Sulphur Shelf Mushroom
October 15, 2019
What kind of organism is a fungus? Certainly not a plant, although
until recently even scientists believed that was the case.
However, most fungi build their cell walls out of chitin, the same
material as the hard outer shells of insects, and plants do not make
chitin. Now it has been determined that they are more
closely related to animals, and have been placed in their own
Kingdom. The body of the fungus is made up of a web of
microscopic filaments that are buried in the soil, in wood, or in
another food source. These webs live on and grow unseen
until they develop mushrooms, puffballs, truffles, brackets, cups,
“birds nests,” “corals” or other fruiting bodies.
The fruiting bodies often seem to sprout up overnight. They can do this
because when they begin to enlarge they already contain their full
complement of structural cells. It requires only a heavy rain to fall,
at which time the fungus body pumps water into these cells, and almost
overnight some mushrooms can go from pin-head size to full size.
Generally, we avoid picking the numerous mushrooms we find along our
hiking trails as we don’t have the expertise to be confident in
identifying the edible varieties. Two exceptions are the morel and the
sulfur shelf. Most Wisconsinites are familiar with the
morel, but unless you frequent the woods you may not have seen a sulfur
shelf. This large fungus, which is also known as
“chicken-of-the-woods”, announces its presence with a bright orange top
and gorgeous sulfur yellow underside. Called a bracket or shelf
mushroom because of the way it extends from a tree trunk, the sulfur
shelf is often found on or around an oak tree and often comes back year
after year. One year, we discovered a huge specimen growing
in the farmyard on our old willow.
Young sulfurs are moist, rubbery, and easily broken, while more mature
specimens become pale, tough, and are often dotted with insect holes.
Many think that the texture and even flavor is reminiscent of chicken,
but those who would like to try it should be aware that, as with any
mushroom, some individuals have a bad reaction, including
light-headedness and nausea. "The neat thing is that it is impossible
to misidentify," said Greg Mueller, curator of mycology at Chicago’s
Field Museum. "It's the only big, bright orange bracket mushroom with
sulfur pores growing on wood out there." This was pretty much the
accepted wisdom well into the 1980′s, but as allergic reactions seemed
to become more numerous, it was found that specimens growing on certain
trees and in certain areas sometimes did cause problems and gastric
distress. Eucalyptus, evergreens, and locust in particular were suspect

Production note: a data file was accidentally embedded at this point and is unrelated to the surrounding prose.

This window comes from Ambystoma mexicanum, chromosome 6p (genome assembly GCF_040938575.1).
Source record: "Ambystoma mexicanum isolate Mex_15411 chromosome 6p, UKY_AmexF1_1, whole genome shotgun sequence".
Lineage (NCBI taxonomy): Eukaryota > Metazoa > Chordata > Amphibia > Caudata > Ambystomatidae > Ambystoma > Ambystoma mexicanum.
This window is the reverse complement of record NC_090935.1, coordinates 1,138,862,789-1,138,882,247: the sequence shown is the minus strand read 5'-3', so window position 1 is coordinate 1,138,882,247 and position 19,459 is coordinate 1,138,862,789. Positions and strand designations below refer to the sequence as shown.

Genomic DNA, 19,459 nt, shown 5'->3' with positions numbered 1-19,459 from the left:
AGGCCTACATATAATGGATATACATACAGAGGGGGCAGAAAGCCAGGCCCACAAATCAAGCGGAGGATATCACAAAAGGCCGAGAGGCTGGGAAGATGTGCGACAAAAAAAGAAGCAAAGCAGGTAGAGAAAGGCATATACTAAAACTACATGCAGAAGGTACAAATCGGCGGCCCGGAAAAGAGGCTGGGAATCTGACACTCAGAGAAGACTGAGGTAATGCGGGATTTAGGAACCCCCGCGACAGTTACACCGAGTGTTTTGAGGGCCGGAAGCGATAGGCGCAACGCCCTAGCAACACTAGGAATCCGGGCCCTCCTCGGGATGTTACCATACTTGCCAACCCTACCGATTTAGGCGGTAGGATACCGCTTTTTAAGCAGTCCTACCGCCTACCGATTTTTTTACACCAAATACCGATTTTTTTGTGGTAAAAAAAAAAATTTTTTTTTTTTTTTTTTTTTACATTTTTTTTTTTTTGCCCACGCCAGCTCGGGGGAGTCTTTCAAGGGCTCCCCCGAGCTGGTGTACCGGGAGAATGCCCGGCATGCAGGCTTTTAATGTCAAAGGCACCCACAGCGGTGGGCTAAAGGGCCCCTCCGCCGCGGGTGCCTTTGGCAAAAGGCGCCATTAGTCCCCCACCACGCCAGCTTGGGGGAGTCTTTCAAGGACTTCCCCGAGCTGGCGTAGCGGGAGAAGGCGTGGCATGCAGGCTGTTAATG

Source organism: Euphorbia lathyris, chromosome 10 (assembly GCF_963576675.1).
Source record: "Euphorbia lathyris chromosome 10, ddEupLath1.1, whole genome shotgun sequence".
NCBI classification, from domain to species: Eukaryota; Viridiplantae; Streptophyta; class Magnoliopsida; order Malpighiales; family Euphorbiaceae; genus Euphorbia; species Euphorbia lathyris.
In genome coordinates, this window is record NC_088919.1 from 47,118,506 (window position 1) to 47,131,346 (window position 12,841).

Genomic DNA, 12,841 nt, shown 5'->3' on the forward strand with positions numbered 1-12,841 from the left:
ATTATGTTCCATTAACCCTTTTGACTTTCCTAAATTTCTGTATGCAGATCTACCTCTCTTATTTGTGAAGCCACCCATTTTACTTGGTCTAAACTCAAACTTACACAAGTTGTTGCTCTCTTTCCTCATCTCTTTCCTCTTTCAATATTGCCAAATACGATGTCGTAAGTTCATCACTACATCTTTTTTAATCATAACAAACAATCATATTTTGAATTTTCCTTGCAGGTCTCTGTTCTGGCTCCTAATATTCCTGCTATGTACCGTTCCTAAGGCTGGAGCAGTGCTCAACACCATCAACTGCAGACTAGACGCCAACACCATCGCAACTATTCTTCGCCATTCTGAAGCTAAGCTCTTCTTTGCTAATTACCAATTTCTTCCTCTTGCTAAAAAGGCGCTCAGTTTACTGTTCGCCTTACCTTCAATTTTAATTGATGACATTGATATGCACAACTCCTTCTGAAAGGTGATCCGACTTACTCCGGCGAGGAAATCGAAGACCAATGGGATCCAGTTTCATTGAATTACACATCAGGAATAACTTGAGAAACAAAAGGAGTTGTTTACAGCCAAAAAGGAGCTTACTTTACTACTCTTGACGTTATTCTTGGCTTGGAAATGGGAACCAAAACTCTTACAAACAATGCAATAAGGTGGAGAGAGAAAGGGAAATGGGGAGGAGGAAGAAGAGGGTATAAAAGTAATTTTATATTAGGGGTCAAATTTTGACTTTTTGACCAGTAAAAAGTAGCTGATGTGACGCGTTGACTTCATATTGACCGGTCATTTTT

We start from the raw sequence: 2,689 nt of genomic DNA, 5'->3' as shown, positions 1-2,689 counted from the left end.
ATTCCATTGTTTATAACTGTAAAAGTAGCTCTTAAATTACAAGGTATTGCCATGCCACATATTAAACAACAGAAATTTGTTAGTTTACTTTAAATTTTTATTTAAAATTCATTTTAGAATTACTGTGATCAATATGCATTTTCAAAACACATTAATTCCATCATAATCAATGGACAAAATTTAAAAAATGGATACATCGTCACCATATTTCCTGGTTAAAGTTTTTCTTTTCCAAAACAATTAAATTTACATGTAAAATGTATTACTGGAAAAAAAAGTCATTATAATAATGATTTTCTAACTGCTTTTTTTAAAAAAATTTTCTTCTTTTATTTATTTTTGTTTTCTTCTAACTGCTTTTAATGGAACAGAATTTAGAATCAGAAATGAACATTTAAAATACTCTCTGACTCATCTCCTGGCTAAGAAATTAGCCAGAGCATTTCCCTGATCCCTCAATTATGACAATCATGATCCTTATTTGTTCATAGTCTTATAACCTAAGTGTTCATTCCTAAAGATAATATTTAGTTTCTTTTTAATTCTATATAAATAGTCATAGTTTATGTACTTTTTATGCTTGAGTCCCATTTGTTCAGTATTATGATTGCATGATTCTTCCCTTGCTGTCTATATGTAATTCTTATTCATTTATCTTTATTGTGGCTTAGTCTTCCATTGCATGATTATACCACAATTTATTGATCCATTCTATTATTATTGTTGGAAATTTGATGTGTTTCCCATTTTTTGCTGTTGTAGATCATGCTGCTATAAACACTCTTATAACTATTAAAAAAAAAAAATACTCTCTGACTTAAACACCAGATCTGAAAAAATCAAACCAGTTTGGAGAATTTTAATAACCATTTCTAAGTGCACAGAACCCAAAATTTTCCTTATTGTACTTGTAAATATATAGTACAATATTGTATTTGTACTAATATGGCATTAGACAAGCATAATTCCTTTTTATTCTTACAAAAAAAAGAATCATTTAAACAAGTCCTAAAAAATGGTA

and the advice now given is to avoid any sulfurs collected from these
The sulfur shelf grows in large flattened fans that lie in horizontal
tiers, sometimes becoming huge and weighing as much as a hundred
pounds. It is more accurately called a polypore because, rather than
having gills underneath its cap like many other mushrooms, it has
tubes, or pores -- tiny holes dotting the underside. These are lined
with spore-producing organs, as fungi must produce enormous numbers of
spores so that at least a few will land on favorable surfaces for
All polypores have two or three kinds of cells -- the rapidly expanding
inflatable generative cells, along with two kinds of reinforcing cells,
referred to as ‘binding’ or ‘skeletal’. The hard woody conks you see on
trees have all three and will persist on their hosts for several years.
The sulfur shelf has but two -- the quickly expanding (and edible)
generative type, and the more rigid, slower growing binding kind. These
latter cells give the fruiting body strength and rigidity and can even
hold it together for a time after the softer tissue dries out and
The sulfur fungus may grow inside a tree for some 50 years in order to
build up enough energy to form the colorful fruiting bodies, and during
that time it is feeding upon the tree's inner tissues, causing decay.
All wood is composed mostly of two substances -- cellulose which is
white and forms the primary wall of all plant cells, and lignin which
makes up the brown inner wall in some cells, especially those of trees.
Polypores, such as the sulfur shelf, harbor both brown rot fungi that
degrade only the white cellulose leaving the brown lignin to crumble to
dust, and white rot fungi that decompose the lignin and leave the white
stringy cellulose behind. As the decay proceeds, hollows are created
that house all sorts of creatures, and eventually the fungi will
accomplish the transformation of the tree into soil.
Meanwhile, springtails, nematodes, and other tiny beings graze on the
fungi inside the tree, while fungus gnats, fungus flies, pill bugs, and
various fungus beetles feed on the shelf fungus itself and are in turn
picked off by birds. These fungi play an important role in the health
and vigor of the forest but harvesting their fruits will cause no harm,
and we can enjoy discovering the eye-catching color amidst all the
green, and have it for supper, as well.